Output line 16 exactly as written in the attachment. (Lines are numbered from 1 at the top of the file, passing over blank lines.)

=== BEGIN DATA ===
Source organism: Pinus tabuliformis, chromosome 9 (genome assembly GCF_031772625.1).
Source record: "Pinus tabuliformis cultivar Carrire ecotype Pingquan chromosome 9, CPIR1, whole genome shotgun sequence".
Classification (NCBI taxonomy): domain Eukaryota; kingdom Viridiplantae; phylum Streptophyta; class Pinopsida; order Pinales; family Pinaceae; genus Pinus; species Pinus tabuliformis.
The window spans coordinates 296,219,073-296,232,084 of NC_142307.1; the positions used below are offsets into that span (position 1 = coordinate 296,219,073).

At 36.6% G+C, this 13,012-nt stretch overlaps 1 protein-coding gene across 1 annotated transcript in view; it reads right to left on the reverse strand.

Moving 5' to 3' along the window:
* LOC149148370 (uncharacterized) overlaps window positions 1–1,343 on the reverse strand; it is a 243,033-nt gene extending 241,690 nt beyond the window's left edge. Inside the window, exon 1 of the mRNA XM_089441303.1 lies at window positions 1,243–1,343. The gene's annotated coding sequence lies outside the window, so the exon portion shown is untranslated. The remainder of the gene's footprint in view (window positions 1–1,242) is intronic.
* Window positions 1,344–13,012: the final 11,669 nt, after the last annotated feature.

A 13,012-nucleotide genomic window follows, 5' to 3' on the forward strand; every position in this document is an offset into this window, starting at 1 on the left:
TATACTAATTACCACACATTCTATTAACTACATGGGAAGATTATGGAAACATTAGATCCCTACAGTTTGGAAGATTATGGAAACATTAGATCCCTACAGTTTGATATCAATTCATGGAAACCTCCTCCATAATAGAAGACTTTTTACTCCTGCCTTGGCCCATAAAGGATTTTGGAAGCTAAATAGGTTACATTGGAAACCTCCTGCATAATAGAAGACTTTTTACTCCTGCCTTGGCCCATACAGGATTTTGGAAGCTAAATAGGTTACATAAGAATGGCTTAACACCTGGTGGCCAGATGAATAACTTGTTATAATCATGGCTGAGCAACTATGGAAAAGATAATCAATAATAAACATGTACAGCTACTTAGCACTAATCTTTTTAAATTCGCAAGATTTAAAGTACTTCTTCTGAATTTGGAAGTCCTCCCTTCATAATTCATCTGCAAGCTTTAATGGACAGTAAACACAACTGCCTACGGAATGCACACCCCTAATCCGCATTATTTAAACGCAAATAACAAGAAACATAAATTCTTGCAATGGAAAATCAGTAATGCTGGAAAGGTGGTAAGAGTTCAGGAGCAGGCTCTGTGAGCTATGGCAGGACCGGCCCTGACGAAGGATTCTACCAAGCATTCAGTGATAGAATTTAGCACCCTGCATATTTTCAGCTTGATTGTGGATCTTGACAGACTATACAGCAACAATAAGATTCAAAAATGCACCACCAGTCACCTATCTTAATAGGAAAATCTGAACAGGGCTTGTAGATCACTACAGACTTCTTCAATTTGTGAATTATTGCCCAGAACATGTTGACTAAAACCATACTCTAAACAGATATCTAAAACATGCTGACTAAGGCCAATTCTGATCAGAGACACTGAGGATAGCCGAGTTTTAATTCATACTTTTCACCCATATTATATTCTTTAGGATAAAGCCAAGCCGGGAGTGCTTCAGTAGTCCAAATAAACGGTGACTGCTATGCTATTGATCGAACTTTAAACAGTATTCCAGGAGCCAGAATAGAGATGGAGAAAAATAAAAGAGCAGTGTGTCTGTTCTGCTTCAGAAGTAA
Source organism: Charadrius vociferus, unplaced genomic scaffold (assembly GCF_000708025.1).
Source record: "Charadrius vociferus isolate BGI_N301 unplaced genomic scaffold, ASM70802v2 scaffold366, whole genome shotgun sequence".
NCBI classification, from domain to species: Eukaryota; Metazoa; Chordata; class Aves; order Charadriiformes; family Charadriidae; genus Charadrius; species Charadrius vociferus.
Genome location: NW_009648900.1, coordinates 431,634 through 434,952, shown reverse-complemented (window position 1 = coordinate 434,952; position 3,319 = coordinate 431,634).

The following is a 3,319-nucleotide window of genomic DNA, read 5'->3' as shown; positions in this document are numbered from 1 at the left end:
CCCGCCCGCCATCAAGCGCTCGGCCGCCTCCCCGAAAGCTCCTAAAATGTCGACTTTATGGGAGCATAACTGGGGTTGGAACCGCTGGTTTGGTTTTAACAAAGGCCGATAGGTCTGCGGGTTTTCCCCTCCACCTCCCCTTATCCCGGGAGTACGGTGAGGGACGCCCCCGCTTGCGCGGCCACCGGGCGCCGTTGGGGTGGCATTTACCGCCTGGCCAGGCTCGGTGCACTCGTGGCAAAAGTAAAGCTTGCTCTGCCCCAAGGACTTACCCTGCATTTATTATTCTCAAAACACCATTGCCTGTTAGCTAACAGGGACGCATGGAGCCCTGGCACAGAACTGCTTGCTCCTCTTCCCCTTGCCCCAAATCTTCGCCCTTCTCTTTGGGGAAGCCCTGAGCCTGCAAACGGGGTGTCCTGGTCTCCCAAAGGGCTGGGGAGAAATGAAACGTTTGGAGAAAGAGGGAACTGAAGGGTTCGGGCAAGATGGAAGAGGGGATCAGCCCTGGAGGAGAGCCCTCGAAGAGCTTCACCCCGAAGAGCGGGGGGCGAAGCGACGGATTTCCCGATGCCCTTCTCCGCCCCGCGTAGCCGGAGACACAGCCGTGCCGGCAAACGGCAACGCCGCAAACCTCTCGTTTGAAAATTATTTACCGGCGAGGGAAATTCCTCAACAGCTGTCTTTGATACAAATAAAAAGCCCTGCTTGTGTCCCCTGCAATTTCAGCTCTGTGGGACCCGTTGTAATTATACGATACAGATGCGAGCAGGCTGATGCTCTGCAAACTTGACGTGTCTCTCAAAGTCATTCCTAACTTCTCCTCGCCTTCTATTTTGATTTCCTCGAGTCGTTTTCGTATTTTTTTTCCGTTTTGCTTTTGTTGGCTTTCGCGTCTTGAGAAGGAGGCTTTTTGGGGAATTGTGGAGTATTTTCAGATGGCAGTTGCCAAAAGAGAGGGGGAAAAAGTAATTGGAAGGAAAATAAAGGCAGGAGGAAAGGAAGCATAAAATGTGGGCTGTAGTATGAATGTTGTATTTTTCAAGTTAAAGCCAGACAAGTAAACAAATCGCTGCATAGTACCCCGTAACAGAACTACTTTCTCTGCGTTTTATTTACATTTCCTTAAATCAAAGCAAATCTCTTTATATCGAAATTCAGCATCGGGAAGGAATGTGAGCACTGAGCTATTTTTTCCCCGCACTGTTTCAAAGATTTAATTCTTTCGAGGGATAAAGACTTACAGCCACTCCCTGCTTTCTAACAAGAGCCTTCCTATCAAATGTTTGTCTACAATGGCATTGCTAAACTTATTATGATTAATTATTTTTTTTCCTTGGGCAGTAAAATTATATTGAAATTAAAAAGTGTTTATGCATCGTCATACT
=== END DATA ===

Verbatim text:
CCCGCCCGCCATCAAGCGCTCGGCCGCCTCCCCGAAAGCTCCTAAAATGTCGACTTTATGGGAGCATAACTGGGGTTGGAACCGCTGGTTTGGTTTTAACAAAGGCCGATAGGTCTGCGGGTTTTCCCCTCCACCTCCCCTTATCCCGGGAGTACGGTGAGGGACGCCCCCGCTTGCGCGGCCACCGGGCGCCGTTGGGGTGGCATTTACCGCCTGGCCAGGCTCGGTGCACTCGTGGCAAAAGTAAAGCTTGCTCTGCCCCAAGGACTTACCCTGCATTTATTATTCTCAAAACACCATTGCCTGTTAGCTAACAGGGACGCATGGAGCCCTGGCACAGAACTGCTTGCTCCTCTTCCCCTTGCCCCAAATCTTCGCCCTTCTCTTTGGGGAAGCCCTGAGCCTGCAAACGGGGTGTCCTGGTCTCCCAAAGGGCTGGGGAGAAATGAAACGTTTGGAGAAAGAGGGAACTGAAGGGTTCGGGCAAGATGGAAGAGGGGATCAGCCCTGGAGGAGAGCCCTCGAAGAGCTTCACCCCGAAGAGCGGGGGGCGAAGCGACGGATTTCCCGATGCCCTTCTCCGCCCCGCGTAGCCGGAGACACAGCCGTGCCGGCAAACGGCAACGCCGCAAACCTCTCGTTTGAAAATTATTTACCGGCGAGGGAAATTCCTCAACAGCTGTCTTTGATACAAATAAAAAGCCCTGCTTGTGTCCCCTGCAATTTCAGCTCTGTGGGACCCGTTGTAATTATACGATACAGATGCGAGCAGGCTGATGCTCTGCAAACTTGACGTGTCTCTCAAAGTCATTCCTAACTTCTCCTCGCCTTCTATTTTGATTTCCTCGAGTCGTTTTCGTATTTTTTTTCCGTTTTGCTTTTGTTGGCTTTCGCGTCTTGAGAAGGAGGCTTTTTGGGGAATTGTGGAGTATTTTCAGATGGCAGTTGCCAAAAGAGAGGGGGAAAAAGTAATTGGAAGGAAAATAAAGGCAGGAGGAAAGGAAGCATAAAATGTGGGCTGTAGTATGAATGTTGTATTTTTCAAGTTAAAGCCAGACAAGTAAACAAATCGCTGCATAGTACCCCGTAACAGAACTACTTTCTCTGCGTTTTATTTACATTTCCTTAAATCAAAGCAAATCTCTTTATATCGAAATTCAGCATCGGGAAGGAATGTGAGCACTGAGCTATTTTTTCCCCGCACTGTTTCAAAGATTTAATTCTTTCGAGGGATAAAGACTTACAGCCACTCCCTGCTTTCTAACAAGAGCCTTCCTATCAAATGTTTGTCTACAATGGCATTGCTAAACTTATTATGATTAATTATTTTTTTTCCTTGGGCAGTAAAATTATATTGAAATTAAAAAGTGTTTATGCATCGTCATACT